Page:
Birds are members of the class Aves, one of the classes of vertebrates or animals with backbones. They are specialized for flight with forelimbs developed as wings; feathers which insulate and function as lift surfaces and rudders; hollow bones and lack of teeth to reduce weight; brains with well-developed centres for coordination of visual information, balance and muscle activity; an extremely efficient lung with no dead air space; and the levator of the wing attached to the sternum rather than the vertebral column, which lowers the centre of gravity. Like mammals, birds have a high body temperature, which maintains their brains and muscles at a high activity level but requires a considerable amount of food. Birds can reduce their food requirements by migrating to a warmer climate after the breeding season is completed, when they have fed themselves and their growing young on the abundant insects and rodents of the northern summer. A few birds such as nightjars are able to lower their body temperatures, which reduces their food requirements; but this condition is not as well developed or as common as the hibernation of mammals. All birds are oviparous, usually laying their eggs in a nest. They have complex behavioural patterns, particularly associated with the breeding cycle. Their behaviours are based on the senses of sight and audition. Birds evolved from small feathered reptiles, perhaps dinosaurs, during the Jurassic approximately 150 million years ago. They are considered by many to be a group of reptiles specialized for flight, rather than a separate class.
Birds are found on all continents; they inhabit a variety of habitats, from the richest rain forests to the sparsely vegetated tundra and deserts. Their diversity is highest in the rain forests. They can be generalist feeders, such as the widely distributed herring gulls and crows, or highly specialized nectar feeders whose bills may allow them to feed on only a few species of plants.
Saskatchewan has records for 364 of the more than 10,000 modern species of birds. Of these, 300 species occur regularly and are ecologically important. There are representatives of 17 of the 28 living orders: Gaviiformes (loons), Podicipediformes (grebes), Pelecaniformes (pelicans, cormorants), Ciconiiformes (ibis, vultures), Anseriformes (ducks), Falconiformes (falcons, hawks), Galliformes (grouse), Gruiformes (cranes, rails), Charadriiformes (shorebirds, gulls), Columbiformes (pigeons), Cuculiformes (cuckoos), Strigiformes (owls), Caprimulgiformes (nightjars), Apodiformes (swift, hummingbirds), Coraciiformes (kingfisher), Piciformes (woodpeckers), and Passeriformes (all others). The affinities of the avifauna are cosmopolitan (peregrine, osprey), with Eurasia (thrushes, crows, owls), or with the rest of the New World (vulture, warblers, tyrant flycatchers, warblers); there are no species unique to Saskatchewan.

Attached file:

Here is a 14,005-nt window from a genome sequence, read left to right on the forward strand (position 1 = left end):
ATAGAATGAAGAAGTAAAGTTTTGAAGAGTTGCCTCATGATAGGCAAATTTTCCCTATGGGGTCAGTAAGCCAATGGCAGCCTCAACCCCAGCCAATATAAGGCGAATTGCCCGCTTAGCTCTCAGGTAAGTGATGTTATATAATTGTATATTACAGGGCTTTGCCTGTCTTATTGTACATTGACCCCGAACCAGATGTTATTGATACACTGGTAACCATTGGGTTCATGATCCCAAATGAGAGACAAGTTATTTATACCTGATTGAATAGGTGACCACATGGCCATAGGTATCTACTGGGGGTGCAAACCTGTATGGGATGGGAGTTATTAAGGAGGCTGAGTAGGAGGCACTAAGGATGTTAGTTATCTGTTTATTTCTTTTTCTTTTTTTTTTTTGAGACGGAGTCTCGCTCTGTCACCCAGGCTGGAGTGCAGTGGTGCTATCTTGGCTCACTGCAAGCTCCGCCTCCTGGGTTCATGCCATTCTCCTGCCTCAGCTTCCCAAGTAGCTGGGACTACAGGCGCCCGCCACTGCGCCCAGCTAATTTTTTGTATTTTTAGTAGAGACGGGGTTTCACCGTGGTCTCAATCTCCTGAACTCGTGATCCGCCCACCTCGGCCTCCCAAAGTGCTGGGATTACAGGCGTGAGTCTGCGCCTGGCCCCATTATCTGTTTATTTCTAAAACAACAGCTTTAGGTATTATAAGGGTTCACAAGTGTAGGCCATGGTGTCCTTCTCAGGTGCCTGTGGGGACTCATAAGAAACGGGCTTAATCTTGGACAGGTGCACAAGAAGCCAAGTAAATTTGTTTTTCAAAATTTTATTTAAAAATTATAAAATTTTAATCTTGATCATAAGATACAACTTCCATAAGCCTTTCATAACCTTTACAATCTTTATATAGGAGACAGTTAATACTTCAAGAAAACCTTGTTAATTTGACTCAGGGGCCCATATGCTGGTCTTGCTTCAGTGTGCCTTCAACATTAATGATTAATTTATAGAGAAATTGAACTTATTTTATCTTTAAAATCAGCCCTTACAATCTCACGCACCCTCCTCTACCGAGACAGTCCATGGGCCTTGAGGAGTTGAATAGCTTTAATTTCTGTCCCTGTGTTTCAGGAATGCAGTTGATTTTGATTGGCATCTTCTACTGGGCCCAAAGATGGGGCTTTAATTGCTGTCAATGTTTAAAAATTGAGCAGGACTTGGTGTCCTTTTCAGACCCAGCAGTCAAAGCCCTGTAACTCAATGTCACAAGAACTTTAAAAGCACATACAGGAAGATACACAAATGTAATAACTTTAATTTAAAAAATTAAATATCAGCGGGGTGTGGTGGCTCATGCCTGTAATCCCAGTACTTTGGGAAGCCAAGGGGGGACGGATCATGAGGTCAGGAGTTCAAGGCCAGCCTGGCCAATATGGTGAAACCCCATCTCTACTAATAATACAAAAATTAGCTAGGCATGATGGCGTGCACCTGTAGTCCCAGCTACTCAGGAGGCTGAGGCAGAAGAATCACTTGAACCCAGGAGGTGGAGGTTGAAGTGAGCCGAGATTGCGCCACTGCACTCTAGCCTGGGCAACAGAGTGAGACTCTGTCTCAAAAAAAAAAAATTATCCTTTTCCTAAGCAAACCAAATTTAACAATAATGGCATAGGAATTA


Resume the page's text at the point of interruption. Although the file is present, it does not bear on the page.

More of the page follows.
There are a number of species which have been introduced to North America for purposes of sport or to bring in familiar garden birds. Successful introductions which have spread into Saskatchewan are: gray partridge, ring-necked pheasant, wild turkey, rock dove/pigeon, Eurasian collared dove, European starling, house finch, and house sparrow. The turkey and finch are native to North America. Some of these introductions, particularly the sparrow and starling, have had a considerable negative impact on the native avifauna owing to competition for nesting sites and food.
Species have also been lost. Passenger pigeons were found in the eastern woodlands until the late 19th century. Lost by a combination of overhunting and destruction of the extensive woodlands that the species needed for nesting, it exemplifies the effects of human action on the biota of North America. A number of species have been reduced in numbers since the major settlement period. The trumpeter swan, whooping crane and Canada goose were hunted in great numbers for market, sport and feathers until by the early part of the 20th century their numbers were greatly reduced - in the case of the swan and crane, to near extinction. With agriculture, prairie sparrows and ground-nesting songbirds lost their nesting and feeding habitat. By the middle of the 20th century, concern about these and other species led to a variety of programs to conserve our natural heritage (see biodiversity, conservation, conservation agencies).
There are also species which have benefited from the changes brought about by human action, such as the increased vegetation of town sites. Besides the introduced species, some of which have become very numerous, some native species, especially those of the forest edge such as American robins, have taken full advantage of the fruit trees and hedges of the towns. If the apparent warming trends continue, we can expect to see more birds which before never came as far north as Saskatchewan.
The provincial bird symbol is the sharp-tailed grouse, a prairie inhabitant. The largest bird is the trumpeter swan; the smallest is the ruby-throated hummingbird.